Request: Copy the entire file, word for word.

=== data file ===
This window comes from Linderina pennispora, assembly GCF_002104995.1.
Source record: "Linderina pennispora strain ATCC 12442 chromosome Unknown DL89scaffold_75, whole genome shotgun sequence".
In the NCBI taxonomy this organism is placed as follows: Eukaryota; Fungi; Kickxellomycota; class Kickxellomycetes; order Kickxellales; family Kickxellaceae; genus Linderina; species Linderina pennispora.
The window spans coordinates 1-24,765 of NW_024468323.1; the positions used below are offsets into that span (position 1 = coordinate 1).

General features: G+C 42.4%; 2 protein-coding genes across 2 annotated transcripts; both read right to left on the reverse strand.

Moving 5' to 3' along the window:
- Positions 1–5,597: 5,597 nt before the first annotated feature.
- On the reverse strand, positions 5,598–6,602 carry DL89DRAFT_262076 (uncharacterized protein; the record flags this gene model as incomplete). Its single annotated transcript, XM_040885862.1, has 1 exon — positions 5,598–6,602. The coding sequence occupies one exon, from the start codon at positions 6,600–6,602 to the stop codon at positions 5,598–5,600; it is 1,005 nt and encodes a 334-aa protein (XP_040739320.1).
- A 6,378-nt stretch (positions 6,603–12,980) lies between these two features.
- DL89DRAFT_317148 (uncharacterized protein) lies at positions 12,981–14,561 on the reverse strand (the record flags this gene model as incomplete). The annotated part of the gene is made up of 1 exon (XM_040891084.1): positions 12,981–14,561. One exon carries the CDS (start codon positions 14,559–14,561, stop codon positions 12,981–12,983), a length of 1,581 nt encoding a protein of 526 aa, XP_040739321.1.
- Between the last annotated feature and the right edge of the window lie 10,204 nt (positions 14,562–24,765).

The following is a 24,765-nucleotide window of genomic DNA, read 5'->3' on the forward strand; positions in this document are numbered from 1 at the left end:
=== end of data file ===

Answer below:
This window comes from Linderina pennispora, assembly GCF_002104995.1.
Source record: "Linderina pennispora strain ATCC 12442 chromosome Unknown DL89scaffold_75, whole genome shotgun sequence".
In the NCBI taxonomy this organism is placed as follows: Eukaryota; Fungi; Kickxellomycota; class Kickxellomycetes; order Kickxellales; family Kickxellaceae; genus Linderina; species Linderina pennispora.
The window spans coordinates 1-24,765 of NW_024468323.1; the positions used below are offsets into that span (position 1 = coordinate 1).

General features: G+C 42.4%; 2 protein-coding genes across 2 annotated transcripts; both read right to left on the reverse strand.

Moving 5' to 3' along the window:
- Positions 1–5,597: 5,597 nt before the first annotated feature.
- On the reverse strand, positions 5,598–6,602 carry DL89DRAFT_262076 (uncharacterized protein; the record flags this gene model as incomplete). Its single annotated transcript, XM_040885862.1, has 1 exon — positions 5,598–6,602. The coding sequence occupies one exon, from the start codon at positions 6,600–6,602 to the stop codon at positions 5,598–5,600; it is 1,005 nt and encodes a 334-aa protein (XP_040739320.1).
- A 6,378-nt stretch (positions 6,603–12,980) lies between these two features.
- DL89DRAFT_317148 (uncharacterized protein) lies at positions 12,981–14,561 on the reverse strand (the record flags this gene model as incomplete). The annotated part of the gene is made up of 1 exon (XM_040891084.1): positions 12,981–14,561. One exon carries the CDS (start codon positions 14,559–14,561, stop codon positions 12,981–12,983), a length of 1,581 nt encoding a protein of 526 aa, XP_040739321.1.
- Between the last annotated feature and the right edge of the window lie 10,204 nt (positions 14,562–24,765).

The following is a 24,765-nucleotide window of genomic DNA, read 5'->3' on the forward strand; positions in this document are numbered from 1 at the left end: